A young woman pretends to be someone she isn’t in this “spellbinding” (Vogue), “smoldering” (The Washington Post) novel by the New York Times bestselling author of The Girls.

Drug abuse, drug use, adult/minor relationship.

Summer is coming to a close on the East End of Long Island, and Alex is no longer welcome.

A misstep at a dinner party, and the older man she’s been staying with dismisses her with a ride to the train station and a ticket back to the city.

With few resources and a waterlogged phone, but gifted with an ability to navigate the desires of others, Alex stays on Long Island and drifts like a ghost through the hedged lanes, gated driveways, and sun-blasted dunes of a rarefied world that is, at first, closed to her. Propelled by desperation and a mutable sense of morality, she spends the week leading up to Labor Day moving from one place to the next, a cipher leaving destruction in her wake.

Taut, propulsive, and impossible to look away from, Emma Cline’s The Guest is a spellbinding literary achievement.

Don't just take our word for it...

“Under Cline’s command, every sentence as sharp as a scalpel, a woman toeing the line between welcome and unwelcome guest becomes a fully destabilizing force.”
– The New York Times

“Cline generates an impressive amount of intrigue . . . The descriptions are frequently bracing and acute, sharpened to icepicks by a stance of amoral neutrality.”
– The Wall Street Journal

“Young, beautiful Alex is . . . a grifter wandering through a pricey, dreamlike summer playground looking for her next mark. Cline’s exquisite writing makes us care in spite of ourselves.”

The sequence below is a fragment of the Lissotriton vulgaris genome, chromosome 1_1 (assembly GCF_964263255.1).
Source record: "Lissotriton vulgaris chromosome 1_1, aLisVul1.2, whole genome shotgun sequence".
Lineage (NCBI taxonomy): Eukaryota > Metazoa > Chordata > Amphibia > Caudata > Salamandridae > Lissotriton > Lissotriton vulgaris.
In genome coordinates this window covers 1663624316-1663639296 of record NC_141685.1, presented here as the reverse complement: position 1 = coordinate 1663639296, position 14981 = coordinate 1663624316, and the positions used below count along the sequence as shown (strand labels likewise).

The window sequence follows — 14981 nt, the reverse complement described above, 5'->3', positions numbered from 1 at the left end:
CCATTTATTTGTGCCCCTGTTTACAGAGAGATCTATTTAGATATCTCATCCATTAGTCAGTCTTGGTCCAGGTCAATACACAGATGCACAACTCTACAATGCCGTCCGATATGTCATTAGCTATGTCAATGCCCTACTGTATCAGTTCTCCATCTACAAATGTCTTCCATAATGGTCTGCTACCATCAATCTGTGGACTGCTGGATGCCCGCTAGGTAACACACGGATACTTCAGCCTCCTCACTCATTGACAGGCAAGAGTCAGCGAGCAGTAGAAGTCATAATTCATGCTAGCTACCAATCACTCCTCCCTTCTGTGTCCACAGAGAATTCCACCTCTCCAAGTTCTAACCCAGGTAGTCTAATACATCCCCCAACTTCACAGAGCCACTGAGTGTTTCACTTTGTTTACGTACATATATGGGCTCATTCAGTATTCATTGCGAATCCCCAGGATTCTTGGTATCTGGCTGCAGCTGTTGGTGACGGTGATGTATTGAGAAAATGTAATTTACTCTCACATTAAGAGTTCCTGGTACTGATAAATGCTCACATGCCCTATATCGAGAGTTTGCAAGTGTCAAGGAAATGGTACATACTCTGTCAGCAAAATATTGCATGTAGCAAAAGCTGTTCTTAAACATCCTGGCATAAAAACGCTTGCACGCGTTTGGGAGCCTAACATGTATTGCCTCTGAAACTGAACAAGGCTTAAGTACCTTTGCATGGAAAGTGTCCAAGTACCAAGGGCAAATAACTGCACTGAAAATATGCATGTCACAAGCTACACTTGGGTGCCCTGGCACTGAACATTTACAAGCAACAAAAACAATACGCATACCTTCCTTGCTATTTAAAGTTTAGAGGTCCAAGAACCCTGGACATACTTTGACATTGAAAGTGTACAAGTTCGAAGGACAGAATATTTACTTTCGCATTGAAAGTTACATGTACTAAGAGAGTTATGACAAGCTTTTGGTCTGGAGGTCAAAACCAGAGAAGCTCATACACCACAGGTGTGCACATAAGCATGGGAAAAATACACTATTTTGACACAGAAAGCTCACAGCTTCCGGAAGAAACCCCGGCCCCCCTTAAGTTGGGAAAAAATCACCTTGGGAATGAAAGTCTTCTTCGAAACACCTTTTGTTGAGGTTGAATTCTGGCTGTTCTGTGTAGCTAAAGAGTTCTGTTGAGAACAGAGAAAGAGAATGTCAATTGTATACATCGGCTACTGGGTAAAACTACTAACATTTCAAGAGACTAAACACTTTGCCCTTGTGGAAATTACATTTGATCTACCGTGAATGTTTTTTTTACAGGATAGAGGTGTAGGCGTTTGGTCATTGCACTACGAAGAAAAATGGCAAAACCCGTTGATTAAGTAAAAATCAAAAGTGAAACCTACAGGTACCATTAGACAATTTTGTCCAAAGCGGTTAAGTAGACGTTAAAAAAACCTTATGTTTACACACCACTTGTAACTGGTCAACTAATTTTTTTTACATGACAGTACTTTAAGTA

– People

Taste the very first page

This was August. The ocean was warm, and warmer every day.

Alex waited for a set to finish before making her way into the water, slogging through until it was deep enough to dive. A bout of strong swimming and she was out, beyond the break. The surface was calm.

From here, the sand was immaculate. The light—the famous light—made it all look honeyed and mild: the dark European green of the scrub trees, the dune grasses that moved in whispery unison. The cars in the parking lot. Even the seagulls swarming a trash can.

On the shore, the towels were occupied by placid beach-goers. A man tanned to the color of expensive luggage let out a yawn, a young mother watched her children run back and forth to the waterline.

What would they see if they looked at Alex?
In the water, she was just like everyone else. Nothing…